Control of eukaryotic messenger RNA synthesis by sequence-specific DNA-binding proteins

Nature. 1985 Aug 29-Sep 4;316(6031):774-8. doi: 10.1038/316774a0.

Abstract

The enzymatic machinery that carries out RNA synthesis provides the cell with the means to adjust the patterns of transcription in response to environmental and developmental signals. In eukaryotes, this regulation is mediated in part by promoter-specific transcription factors, which are DNA-binding proteins with the ability to discriminate between distinctive DNA sequence elements found in the promoter regions of different genes. The presence of these factors bound to DNA enables other components of the transcriptional machinery, including the RNA polymerase, to initiate transcription with selectivity and accuracy.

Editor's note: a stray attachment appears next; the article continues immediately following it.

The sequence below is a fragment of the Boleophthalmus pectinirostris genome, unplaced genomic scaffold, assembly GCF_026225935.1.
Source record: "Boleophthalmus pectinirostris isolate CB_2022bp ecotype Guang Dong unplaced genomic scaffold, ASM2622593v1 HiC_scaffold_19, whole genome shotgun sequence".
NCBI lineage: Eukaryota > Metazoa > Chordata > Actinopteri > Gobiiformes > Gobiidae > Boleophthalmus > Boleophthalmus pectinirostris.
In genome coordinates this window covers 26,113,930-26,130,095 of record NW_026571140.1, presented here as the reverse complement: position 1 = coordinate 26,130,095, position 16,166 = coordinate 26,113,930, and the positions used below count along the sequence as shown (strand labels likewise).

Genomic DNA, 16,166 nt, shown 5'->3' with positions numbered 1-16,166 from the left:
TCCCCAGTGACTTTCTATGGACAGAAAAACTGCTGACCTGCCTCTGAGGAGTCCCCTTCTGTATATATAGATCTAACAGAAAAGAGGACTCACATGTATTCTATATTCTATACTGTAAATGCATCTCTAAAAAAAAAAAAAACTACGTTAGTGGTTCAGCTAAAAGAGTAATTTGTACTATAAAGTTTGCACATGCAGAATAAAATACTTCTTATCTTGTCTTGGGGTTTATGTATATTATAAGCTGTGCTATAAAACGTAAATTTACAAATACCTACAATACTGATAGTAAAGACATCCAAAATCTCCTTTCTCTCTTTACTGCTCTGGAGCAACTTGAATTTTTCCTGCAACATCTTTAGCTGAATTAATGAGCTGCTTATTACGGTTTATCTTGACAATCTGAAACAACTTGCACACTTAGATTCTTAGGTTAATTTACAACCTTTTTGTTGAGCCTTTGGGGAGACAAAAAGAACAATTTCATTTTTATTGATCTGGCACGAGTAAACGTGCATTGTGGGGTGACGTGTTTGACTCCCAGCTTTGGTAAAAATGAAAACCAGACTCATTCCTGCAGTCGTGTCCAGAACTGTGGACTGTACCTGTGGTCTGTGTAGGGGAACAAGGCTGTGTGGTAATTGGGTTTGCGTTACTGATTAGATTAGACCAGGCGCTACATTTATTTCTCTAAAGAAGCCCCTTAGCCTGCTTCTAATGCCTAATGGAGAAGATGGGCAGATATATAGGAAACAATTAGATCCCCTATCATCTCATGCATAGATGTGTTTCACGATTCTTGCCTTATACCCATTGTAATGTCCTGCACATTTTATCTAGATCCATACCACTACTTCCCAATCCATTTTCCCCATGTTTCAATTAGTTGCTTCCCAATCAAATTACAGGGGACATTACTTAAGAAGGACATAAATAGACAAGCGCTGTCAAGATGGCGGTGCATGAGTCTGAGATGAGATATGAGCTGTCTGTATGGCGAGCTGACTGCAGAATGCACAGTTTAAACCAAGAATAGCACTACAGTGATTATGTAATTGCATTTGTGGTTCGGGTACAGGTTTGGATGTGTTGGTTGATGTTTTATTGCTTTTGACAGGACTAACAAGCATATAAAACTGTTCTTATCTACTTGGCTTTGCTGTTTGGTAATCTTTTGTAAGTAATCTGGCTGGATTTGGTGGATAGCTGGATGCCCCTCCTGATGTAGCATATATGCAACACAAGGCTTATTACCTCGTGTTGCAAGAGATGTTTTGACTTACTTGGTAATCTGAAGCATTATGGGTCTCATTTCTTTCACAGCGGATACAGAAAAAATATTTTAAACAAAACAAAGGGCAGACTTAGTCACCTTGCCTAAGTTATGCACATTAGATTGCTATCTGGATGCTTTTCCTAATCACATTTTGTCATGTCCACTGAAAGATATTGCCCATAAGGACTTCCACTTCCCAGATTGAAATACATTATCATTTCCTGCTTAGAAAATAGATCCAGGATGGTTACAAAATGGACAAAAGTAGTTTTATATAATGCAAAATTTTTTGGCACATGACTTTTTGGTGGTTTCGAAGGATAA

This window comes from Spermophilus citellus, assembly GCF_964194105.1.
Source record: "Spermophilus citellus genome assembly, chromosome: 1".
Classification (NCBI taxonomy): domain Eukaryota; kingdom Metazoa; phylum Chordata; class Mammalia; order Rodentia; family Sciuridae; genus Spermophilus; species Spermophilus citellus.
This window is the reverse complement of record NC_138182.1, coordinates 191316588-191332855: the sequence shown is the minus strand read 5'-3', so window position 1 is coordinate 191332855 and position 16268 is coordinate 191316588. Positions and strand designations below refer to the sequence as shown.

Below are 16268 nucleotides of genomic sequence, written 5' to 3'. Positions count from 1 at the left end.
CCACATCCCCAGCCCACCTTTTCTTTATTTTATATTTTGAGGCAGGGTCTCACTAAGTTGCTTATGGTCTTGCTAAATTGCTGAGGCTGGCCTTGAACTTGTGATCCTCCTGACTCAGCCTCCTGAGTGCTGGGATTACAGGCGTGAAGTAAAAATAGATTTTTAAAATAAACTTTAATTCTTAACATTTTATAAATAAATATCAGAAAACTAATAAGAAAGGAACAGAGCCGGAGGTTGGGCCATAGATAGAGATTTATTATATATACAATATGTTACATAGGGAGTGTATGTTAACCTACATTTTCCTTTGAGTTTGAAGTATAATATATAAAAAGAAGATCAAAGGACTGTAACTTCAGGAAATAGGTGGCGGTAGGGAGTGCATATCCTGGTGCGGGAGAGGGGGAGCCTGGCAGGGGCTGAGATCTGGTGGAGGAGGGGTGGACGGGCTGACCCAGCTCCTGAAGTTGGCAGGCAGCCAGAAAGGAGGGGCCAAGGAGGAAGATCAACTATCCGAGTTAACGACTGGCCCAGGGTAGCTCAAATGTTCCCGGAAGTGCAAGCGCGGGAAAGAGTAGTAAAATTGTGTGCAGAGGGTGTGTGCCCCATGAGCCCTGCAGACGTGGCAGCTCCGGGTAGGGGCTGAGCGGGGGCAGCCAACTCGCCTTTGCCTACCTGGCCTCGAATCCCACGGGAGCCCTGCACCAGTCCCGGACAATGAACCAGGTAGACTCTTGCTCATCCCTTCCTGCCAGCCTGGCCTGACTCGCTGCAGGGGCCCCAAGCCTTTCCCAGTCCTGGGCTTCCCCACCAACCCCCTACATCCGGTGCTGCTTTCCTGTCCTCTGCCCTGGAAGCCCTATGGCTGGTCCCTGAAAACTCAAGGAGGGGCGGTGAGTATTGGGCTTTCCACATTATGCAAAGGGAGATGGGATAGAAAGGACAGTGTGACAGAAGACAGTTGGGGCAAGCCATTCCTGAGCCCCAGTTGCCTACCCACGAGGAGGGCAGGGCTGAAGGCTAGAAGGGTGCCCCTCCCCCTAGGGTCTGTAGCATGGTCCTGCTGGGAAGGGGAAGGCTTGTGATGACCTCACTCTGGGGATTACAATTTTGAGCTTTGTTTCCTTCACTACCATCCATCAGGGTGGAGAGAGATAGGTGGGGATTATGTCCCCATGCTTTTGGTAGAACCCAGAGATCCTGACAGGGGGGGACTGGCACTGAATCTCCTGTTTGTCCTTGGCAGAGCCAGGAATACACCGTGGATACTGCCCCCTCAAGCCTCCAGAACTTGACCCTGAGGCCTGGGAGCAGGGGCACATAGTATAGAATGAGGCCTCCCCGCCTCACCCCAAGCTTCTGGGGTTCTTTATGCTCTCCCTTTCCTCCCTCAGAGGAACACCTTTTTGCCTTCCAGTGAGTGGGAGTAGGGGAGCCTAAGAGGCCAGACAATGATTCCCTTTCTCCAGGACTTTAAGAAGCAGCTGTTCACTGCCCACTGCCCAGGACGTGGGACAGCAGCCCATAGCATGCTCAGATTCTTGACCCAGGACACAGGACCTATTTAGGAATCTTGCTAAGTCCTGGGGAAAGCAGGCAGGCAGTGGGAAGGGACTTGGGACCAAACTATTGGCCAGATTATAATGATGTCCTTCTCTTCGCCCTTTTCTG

Publication types

  • Research Support, U.S. Gov't, P.H.S.

MeSH terms

  • Base Sequence
  • Binding Sites
  • DNA-Binding Proteins / metabolism*
  • Enhancer Elements, Genetic
  • Promoter Regions, Genetic
  • RNA Polymerase II / metabolism
  • RNA, Messenger / biosynthesis
  • RNA, Messenger / genetics*
  • Transcription Factors / metabolism
  • Transcription, Genetic*

Substances

  • DNA-Binding Proteins
  • RNA, Messenger
  • Transcription Factors
  • RNA Polymerase II